NEW YORK: A visibly angry Greta Thunberg berated world leaders at a UN climate summit on Monday (Sep 23), accusing them of betraying her generation by failing to tackle greenhouse gas emissions and asking "How dare you?"
The impassioned speech set the tone for the meeting, called by UN chief Antonio Guterres to reinvigorate the faltering Paris agreement, which 66 countries have responded to with vows to achieve carbon neutrality by 2050.
It comes as mankind is releasing more emissions into the atmosphere than at any point in history, triggering global weather hazards from heat waves to intense hurricanes to raging wildfires and rapidly acidifying oceans.
Yet the gap between carbon reduction targets demanded by scientists to avert catastrophe and actions thus far taken is only widening.
"I shouldn't be up here. I should be back at school on the other side of the ocean," said Thunberg, 16, who has become the global face of a growing youth movement against climate inaction that mobilised millions in a worldwide strike on Friday.
"You come to us young people for hope. How dare you?" she thundered, her voice at times breaking with emotion.
"We are in the beginning of a mass extinction, and all you can talk about is the money and fairy tales of eternal economic growth. How dare you!"
READ: 'Moment of truth' at key UN climate summit
In a surprising turn of events, President Donald Trump made a brief unscheduled appearance on Monday at the UN climate summit, which he had been expected to skip entirely.
Trump, who has repeatedly expressed doubt about the overwhelming scientific consensus on manmade causes of global warming, spent a few minutes in the hall of the General Assembly where he applauded Indian Prime Minister Narendra Modi's speech then left.
Earlier, opening the summit, Secretary-General Antonio Guterres said: "The climate emergency is a race we are losing, but it is a race we can win."
French President Emmanuel Macron invited his counterparts from Chile, Colombia and Bolivia to a meeting where US$500 million in extra funds were pledged by the World Bank, Inter-American Development Bank, and non-profit Conservation International to protect the world's rainforests.
Fewer than half the 136 heads of government or state in New York this week to attend the UN General Assembly will be present on Monday.
BRAZIL, AUSTRALIA ABSENT
Among those absent are President Jair Bolsonaro of Brazil, under whose leadership the Amazon rainforest is continuing to burn at record rates, and Australian Prime Minister Scott Morrison whose government has pursued an aggressively pro-coal agenda.
China, the world's biggest carbon emitter by far but also a leader in renewables, was represented by foreign minister Wang Yi who called on developed countries to lead by example in reducing emissions - but also said China was respecting its climate change promises.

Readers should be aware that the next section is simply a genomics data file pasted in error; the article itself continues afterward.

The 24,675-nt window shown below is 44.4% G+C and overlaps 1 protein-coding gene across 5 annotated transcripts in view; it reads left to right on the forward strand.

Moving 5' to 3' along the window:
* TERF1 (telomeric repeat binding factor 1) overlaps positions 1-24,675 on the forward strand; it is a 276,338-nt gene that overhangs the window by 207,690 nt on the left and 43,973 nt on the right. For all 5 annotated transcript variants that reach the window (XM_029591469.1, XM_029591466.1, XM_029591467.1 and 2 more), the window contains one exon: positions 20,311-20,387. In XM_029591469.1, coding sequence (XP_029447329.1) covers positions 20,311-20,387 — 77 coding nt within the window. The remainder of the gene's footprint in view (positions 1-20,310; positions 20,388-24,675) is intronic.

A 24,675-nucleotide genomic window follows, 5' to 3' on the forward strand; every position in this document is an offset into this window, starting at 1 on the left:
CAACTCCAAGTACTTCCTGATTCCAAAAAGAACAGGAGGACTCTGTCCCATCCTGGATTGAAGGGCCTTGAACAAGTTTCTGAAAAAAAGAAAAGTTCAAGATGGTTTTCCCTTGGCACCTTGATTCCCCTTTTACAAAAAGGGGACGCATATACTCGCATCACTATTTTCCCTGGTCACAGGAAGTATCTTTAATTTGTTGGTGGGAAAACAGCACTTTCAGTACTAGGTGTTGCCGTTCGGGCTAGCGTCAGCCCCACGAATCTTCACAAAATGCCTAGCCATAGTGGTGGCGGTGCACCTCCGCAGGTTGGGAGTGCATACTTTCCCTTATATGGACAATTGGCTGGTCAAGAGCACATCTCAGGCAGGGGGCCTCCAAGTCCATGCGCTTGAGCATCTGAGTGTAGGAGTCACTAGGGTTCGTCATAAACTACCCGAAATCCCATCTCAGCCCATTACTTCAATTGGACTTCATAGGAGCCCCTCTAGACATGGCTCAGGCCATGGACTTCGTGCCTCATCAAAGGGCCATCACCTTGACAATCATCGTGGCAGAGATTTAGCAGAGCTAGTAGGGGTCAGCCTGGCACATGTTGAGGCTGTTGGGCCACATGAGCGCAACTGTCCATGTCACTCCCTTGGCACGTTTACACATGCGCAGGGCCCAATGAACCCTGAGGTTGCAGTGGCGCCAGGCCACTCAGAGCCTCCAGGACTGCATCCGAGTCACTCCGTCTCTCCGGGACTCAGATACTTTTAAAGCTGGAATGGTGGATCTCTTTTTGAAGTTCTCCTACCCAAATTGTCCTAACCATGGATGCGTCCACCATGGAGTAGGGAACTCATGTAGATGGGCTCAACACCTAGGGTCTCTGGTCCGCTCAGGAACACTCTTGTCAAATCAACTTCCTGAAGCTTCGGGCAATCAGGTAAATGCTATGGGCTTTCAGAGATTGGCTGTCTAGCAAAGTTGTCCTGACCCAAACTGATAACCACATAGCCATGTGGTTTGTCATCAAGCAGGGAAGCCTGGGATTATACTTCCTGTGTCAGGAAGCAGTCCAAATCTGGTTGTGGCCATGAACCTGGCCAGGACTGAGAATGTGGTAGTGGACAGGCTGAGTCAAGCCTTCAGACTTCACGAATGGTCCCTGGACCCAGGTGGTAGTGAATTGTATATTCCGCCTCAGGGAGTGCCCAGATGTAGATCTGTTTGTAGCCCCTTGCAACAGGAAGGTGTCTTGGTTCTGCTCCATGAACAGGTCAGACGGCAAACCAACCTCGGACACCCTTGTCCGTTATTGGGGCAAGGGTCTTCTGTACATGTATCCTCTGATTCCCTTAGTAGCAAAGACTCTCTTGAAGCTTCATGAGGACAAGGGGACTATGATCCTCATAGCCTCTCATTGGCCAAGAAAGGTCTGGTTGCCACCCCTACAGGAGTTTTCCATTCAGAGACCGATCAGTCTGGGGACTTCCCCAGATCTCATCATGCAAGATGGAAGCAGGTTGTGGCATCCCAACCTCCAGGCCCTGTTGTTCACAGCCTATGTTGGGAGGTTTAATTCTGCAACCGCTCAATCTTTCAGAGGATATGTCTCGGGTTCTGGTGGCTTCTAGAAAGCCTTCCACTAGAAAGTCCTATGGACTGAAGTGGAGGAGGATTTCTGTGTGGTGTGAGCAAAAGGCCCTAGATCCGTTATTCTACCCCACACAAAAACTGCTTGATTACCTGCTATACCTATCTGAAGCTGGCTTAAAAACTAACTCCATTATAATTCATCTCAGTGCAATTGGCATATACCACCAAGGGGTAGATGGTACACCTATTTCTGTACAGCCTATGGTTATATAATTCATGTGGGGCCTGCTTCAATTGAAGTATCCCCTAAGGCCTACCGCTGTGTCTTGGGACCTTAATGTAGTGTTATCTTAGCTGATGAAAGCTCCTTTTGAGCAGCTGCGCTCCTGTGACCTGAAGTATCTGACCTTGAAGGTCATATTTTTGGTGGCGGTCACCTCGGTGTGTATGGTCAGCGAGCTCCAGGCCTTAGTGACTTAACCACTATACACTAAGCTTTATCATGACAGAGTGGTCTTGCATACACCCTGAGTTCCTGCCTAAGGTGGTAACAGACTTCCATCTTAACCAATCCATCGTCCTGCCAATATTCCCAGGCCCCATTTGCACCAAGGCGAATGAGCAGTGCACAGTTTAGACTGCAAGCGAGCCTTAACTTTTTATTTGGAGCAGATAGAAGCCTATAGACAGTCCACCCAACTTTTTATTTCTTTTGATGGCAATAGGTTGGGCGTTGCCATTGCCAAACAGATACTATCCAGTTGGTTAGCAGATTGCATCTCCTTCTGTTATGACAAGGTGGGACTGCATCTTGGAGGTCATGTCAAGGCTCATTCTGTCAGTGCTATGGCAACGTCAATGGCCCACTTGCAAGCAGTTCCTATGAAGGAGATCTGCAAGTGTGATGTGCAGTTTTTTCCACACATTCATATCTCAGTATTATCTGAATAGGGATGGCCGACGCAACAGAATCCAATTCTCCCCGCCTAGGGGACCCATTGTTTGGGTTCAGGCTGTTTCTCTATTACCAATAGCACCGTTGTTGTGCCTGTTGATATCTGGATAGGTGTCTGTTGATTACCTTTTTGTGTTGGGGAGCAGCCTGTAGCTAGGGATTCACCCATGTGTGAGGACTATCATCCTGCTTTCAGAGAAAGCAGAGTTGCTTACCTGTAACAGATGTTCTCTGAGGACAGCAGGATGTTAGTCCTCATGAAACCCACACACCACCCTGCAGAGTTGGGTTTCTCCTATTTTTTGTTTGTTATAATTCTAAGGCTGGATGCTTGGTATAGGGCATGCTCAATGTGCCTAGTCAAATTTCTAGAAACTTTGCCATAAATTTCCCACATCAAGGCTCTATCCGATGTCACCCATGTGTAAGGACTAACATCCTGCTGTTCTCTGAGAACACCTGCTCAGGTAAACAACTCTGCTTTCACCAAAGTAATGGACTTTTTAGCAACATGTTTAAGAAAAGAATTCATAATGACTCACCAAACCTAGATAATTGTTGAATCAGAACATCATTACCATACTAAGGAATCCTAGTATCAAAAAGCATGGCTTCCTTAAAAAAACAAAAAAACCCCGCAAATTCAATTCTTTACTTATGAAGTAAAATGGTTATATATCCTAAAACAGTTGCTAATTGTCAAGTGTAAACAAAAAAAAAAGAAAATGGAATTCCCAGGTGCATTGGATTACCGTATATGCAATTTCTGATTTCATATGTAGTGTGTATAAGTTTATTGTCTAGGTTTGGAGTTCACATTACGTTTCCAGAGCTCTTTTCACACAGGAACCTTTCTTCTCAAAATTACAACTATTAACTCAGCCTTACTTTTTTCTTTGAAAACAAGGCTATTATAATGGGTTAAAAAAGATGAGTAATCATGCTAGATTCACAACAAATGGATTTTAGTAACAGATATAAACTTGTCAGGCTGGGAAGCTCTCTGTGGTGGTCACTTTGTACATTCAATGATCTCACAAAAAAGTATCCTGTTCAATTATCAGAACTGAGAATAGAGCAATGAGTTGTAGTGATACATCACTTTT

Laurence Tubiana, CEO of the European Climate Foundation and one of the architects of the Paris agreement, told AFP the summit represented a "moment of truth" but was also taking place at a time of great political headwinds.
"There's a tension between the countries that want to go ahead to translate their goals into real policies" and those that do not, she said.
"We can hope for the best, that this group of progressive countries and actors and local authorities prepare for the second wave, to demonstrate that this is where modernity is, where progress is, and even where economic growth could be."
In his speech, Macron made a clear reference to Thunberg and the other young speakers who preceded him. "No official can remain deaf to this demand for inter-generational justice," he said.
"We need this youth to help us change things ... and put more pressure on those who do not want to move."
He also lauded Russia, which ratified the Paris agreement on Monday, and said Europe must do more, repeating a vow to close coal-fired plants by 2022.
German Chancellor Angela Merkel, who has been criticized by activists for not doing enough, said it was her government's responsibility to "take everyone along with them," including those who doubt climate change.
Guterres has asked countries to bring "concrete, realistic plans" to enhance commitments made in 2015 in Paris toward the goal of limiting long-term warming to less than two degrees Celsius - and ideally 1.5 degrees Celsius - over pre-industrial levels.
These are deemed important to avoid hitting a number of so-called "tipping points," like the melting of polar permafrost, that could trigger irreversible warming and fundamentally alter weather events and ecosystems.
But officials have been careful to manage expectations and say Monday's summit is also a run-up event to the 2020 UN climate summit that the UK will host in Glasgow.